Going Organic! What Organic Means 4 Months On
Behaviourist and broadcaster, Jez Rose, blogs about the process of achieving Soil Association Organic Certification for his Cambridgeshire farm and home to The Good Life Project.
It’s hard to believe that its been almost 4 months since the inspector from the Soil Association visited us to make his initial inspection and help guide us to achieving certified organic status. So much has happened in that time that it seems so much longer – I had to check the date twice and rummage in my paperwork to find the confirmation letter as I didn’t trust the calendar!
We’ve made so much progress with the development of the farm that I’m sure Mike (the inspector) wouldn’t recognise the place – when he visited the site was technically a building site.
But it’s not just about our progress, having started with a bare patch of land, the impact of Spring was remarkable on the large bare patches of grass and soil. The blank, baron raised beds are now full of life, bursting with potato crops, shallots and garlic, peas, clover, cucumber, tomatoes, parsnips, lettuce, kale, asparagus and the fruits have suddenly sprung into action: strawberries, raspberry, blackberry, tayberry and apples – from bare roots, crowns, plugs and tiny seeds, we’re enjoying every day the beauty and magnitude of nature.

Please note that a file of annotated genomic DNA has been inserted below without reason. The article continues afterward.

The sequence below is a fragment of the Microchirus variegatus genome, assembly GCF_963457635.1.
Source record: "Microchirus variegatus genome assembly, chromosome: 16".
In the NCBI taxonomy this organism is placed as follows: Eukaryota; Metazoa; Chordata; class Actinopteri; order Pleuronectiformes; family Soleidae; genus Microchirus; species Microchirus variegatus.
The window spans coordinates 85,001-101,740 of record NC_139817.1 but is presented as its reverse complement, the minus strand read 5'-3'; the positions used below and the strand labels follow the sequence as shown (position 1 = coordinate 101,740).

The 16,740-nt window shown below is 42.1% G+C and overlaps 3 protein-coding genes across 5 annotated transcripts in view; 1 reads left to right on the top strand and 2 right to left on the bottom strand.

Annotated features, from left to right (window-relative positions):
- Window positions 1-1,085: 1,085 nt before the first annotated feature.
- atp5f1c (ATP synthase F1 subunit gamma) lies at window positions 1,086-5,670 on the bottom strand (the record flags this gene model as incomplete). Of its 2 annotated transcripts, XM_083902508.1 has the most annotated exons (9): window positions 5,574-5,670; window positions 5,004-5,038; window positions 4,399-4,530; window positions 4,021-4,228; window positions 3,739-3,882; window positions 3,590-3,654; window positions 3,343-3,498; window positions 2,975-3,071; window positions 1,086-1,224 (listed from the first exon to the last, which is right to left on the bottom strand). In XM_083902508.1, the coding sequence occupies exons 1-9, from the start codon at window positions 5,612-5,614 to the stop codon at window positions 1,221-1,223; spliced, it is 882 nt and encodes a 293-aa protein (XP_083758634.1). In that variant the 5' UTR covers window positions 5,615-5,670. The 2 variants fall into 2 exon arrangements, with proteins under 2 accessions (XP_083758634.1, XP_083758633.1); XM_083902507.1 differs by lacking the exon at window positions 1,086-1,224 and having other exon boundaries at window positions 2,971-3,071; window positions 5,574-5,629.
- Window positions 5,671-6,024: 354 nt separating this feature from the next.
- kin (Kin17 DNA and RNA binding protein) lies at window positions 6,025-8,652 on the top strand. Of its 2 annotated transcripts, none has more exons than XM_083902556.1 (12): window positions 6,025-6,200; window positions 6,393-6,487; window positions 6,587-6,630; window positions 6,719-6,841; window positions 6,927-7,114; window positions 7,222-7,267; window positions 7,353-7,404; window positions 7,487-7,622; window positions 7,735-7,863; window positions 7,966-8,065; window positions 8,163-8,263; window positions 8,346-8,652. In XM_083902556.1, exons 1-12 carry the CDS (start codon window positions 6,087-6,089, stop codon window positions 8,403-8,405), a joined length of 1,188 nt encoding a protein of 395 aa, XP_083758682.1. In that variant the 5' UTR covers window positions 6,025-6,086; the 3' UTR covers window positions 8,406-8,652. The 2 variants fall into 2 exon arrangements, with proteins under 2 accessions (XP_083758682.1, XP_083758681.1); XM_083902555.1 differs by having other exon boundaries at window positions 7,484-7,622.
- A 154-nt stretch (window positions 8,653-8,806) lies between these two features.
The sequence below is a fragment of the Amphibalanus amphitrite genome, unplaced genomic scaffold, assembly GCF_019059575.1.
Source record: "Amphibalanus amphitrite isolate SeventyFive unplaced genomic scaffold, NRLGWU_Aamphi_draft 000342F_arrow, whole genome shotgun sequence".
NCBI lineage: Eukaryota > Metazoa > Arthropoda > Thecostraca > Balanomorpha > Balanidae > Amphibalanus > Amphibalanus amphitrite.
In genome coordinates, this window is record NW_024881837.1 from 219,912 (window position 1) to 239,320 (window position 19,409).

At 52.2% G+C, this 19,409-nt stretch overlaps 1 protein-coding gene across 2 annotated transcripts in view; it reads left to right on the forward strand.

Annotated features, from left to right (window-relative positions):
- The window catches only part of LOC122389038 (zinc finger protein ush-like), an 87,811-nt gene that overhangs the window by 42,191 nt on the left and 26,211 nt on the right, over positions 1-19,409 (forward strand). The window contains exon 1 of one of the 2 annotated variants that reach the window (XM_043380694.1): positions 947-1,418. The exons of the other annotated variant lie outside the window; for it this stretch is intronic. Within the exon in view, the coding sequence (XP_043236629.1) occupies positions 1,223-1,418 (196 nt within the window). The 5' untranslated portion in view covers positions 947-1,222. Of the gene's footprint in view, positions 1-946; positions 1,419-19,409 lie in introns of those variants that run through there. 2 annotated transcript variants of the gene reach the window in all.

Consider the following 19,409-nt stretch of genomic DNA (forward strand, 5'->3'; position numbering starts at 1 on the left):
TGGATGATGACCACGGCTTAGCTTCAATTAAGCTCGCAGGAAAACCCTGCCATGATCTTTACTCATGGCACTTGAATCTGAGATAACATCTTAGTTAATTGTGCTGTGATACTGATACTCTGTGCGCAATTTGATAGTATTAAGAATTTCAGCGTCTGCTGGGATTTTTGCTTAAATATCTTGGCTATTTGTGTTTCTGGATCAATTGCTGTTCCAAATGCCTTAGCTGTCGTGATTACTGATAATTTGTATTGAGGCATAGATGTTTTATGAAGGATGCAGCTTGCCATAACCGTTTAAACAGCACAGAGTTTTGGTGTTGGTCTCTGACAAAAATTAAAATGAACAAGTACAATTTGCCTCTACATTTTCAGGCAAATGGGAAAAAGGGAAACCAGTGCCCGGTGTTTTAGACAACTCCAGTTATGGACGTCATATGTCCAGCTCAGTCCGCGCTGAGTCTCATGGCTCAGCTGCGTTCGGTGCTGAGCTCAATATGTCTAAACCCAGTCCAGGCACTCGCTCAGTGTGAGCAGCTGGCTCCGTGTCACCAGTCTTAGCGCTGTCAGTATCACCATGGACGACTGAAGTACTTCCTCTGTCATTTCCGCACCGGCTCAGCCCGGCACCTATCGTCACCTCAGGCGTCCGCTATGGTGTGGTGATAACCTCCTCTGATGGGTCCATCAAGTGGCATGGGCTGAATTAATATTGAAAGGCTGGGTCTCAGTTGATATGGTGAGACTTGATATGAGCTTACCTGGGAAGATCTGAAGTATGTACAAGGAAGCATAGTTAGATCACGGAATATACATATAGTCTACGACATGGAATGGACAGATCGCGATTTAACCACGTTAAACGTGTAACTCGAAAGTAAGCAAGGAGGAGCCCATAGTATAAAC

In the short time since we began this journey, I’ve converted a few others to try organic, met with a fair few other organic farmers, answered questions from other people interested in learning more about what organic farming is, isn’t and to allay fears of complexity and have begun to better understand the important role organisations like the Soil Association really play.
In order for the certification process to be measured and quantified, the Soil Association ask for records to be kept of what you buy, what you plant and what you do to the soil. I can’t speak for other organic organisations, however, I suspect it’s a similar process and it makes sense to me: anyone could in theory say that they were farming organically and, for example, be buying in compost from a source that wasn’t organic. Anyone questioning our process can see from invoices and calculations where we source everything from and where it is used. Some people have raised concerns about the paperwork and record keeping but it’s essentially really simple. I don’t always have time to complete the paperwork or to sit down and add to the forms, so I simply make a note in my phone or in the notebook I keep in the greenhouse when I thin the lettuce, or sow new seeds, for example. Then at the weekend or when I’ve got a few minutes, I collate all of that in the formal paperwork and the job is done. However, the requirement to keep records has provided a level of interest I didn’t ever imagine I could get from gardening.